Any colour you like, Australia

To the indomitable Australia, where the dynamics of change and choice cause individualism to be the force for doing, and freedom an urgent state of mind– Art Linkletter, LinkLetter Down Under, 1968 So, there’s been a bit written about the Blackboard acquisition of NetSpot in Australia and Moodlerooms in the US, focused on the philosophical integrity of the open source project.  To a lesser extent it’s got people thinking about whether the LMS as we know it is going away,…

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Punctuate this

Here’s how timezones work.  Australia perpetually wakes up a) ahead of everyone else and b) the last to know what happened overnight.  And so it is with today’s discovery that while we were sleeping, Blackboard executives were tearing off their business suits and putting their underpants on over their tights in order to jump out of the phone box as crusaders for openness in education. Specifically, in the flurry of press releases about the acquisition of MoodleRooms and Australia’s own…

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Stuck in the middle

There’s something bothering me about the interesting project pulled together by Jeff Young at The Chronicle, intended to demonstrate that today’s college students are bored with yesterday’s lecturing tactics.  In January, Jeff asked students to video their thoughts on the traditional lecture experience.  Here’s his compilation of some of their responses: I don’t particularly disagree with anything the students say, and I really like that they took the trouble to video their thoughts and send them in.  Honestly, I think…

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Hope’s temper

Hope must be tempered by the complex reality of the times and viewed as a project and condition for providing a sense of collective agency, opposition, political imagination, and engaged participation. … Hope expands the space of the possible and becomes a way of recognizing and naming the incomplete nature of the present. (Henry Giroux, 2004) The Adjunct Project is one of the most important outcomes of the recent US summit on precarity in higher education. Behind it is an impressively…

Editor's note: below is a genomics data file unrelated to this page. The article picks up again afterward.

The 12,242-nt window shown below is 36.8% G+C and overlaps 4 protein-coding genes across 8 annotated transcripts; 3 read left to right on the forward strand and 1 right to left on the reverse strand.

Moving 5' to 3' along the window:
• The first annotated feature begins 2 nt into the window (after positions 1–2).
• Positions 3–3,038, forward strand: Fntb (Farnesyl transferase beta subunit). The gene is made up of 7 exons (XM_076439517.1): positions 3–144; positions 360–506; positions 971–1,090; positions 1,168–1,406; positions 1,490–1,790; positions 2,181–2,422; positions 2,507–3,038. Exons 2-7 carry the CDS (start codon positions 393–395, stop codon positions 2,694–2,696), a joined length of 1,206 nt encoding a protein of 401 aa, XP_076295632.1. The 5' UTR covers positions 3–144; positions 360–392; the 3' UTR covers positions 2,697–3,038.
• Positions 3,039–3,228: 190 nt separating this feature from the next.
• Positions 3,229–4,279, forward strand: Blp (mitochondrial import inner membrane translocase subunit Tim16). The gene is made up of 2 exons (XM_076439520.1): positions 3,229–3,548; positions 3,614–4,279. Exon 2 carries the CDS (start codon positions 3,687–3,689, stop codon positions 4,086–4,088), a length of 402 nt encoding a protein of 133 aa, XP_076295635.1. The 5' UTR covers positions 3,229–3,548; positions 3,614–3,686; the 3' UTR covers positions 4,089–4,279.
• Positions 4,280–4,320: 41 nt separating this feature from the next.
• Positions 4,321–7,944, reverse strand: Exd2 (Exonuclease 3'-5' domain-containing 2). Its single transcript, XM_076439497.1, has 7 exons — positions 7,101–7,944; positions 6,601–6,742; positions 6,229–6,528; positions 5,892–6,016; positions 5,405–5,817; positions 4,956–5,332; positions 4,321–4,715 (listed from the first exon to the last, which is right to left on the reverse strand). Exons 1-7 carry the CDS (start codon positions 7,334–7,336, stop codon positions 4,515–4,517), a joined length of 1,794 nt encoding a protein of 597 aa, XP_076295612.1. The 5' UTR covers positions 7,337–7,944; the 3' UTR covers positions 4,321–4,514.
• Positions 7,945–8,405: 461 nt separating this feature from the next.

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… and the ugly

What to make of this morning’s news that a senior academic in an administrative position breached anti-solicitation guidelines at the University of Sydney? Well, first of all, it’s not as colourful as it sounds. Noirish images come to mind, but the reality is more pedestrian. Faced with the need to boost enrolments, a department with an elite reputation based on a restrictive entry requirement made the decision to fish outside their exclusion zone. More than 100 students who had made…

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The robot and the muse

It’s that time of year. Predictions and lists everywhere, like the snow currently falling over Google, WordPress, bitly … (memo to northern hemisphere: look down very carefully and like Gulliver you will see the tiny little people from the other half of the world running around doing their Christmas shopping in shorts). It happens like this every year, but higher education has a particularly worried tone at the moment, which is no wonder considering the lack of restraint in the…

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Following orders

The police response to the UC Davis protests is rapidly becoming an issue on which it’s only acceptable to take one side. I’ve watched the pepper spray video over and over.  The first time you see it, you do find yourself holding your breath, hand over your mouth.  Many people have talked about watching it in tears, and I was one.  I’ve read the commentary, I’ve followed the outrage on Twitter, I’ve shown the video to my daughters who, for…

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Going underground

It’s Deleuze week here among the deckchairs, a problem I’m keen to sheet home to Michael Feldstein. I’m not normally a Deleuze reader—even in the brief moments of my life when I’m not thinking about what’s wrong with the OpenClass marketing strategy (see below)*—but the coincidences are piling up, including that a colleague has just pointed me to the 1990 conversation between Deleuze and Antonio Negri, on “Control and Becoming“. And in a genuinely rhizomatic sort of way, I’ve been…

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The mosquito and the raindrop

From Lindsay Tanner’s “adapt to eLearning or die” speech to Australian higher education, to Adrian Sannier’s soothing evolutionary metaphors to spin Pearson’s arrival as a predator in the LMS ecosystem, all sorts of people are drawing on the history of everything-until-now to figure out where we might be going with edtech. It’s evolutionary thinking, baby. I’m now trying to figure out how to make sense of the latest move that joins up Pearson and Knewton to deliver content, platform and analytics….

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Trust wipeout

From Cap and Gown yesterday, this question: Can someone in universities please start thinking about cultures of trust and what creates them?? The urgency of the double question mark won’t seem out of place to anyone working in universities at the moment. Across the academic-professional staff divide, or in the ways that academics and students talk about each other, or in the tense and often bitter exchanges between management and unions, there’s a tone that’s ungenerous at best, and openly suspicious…

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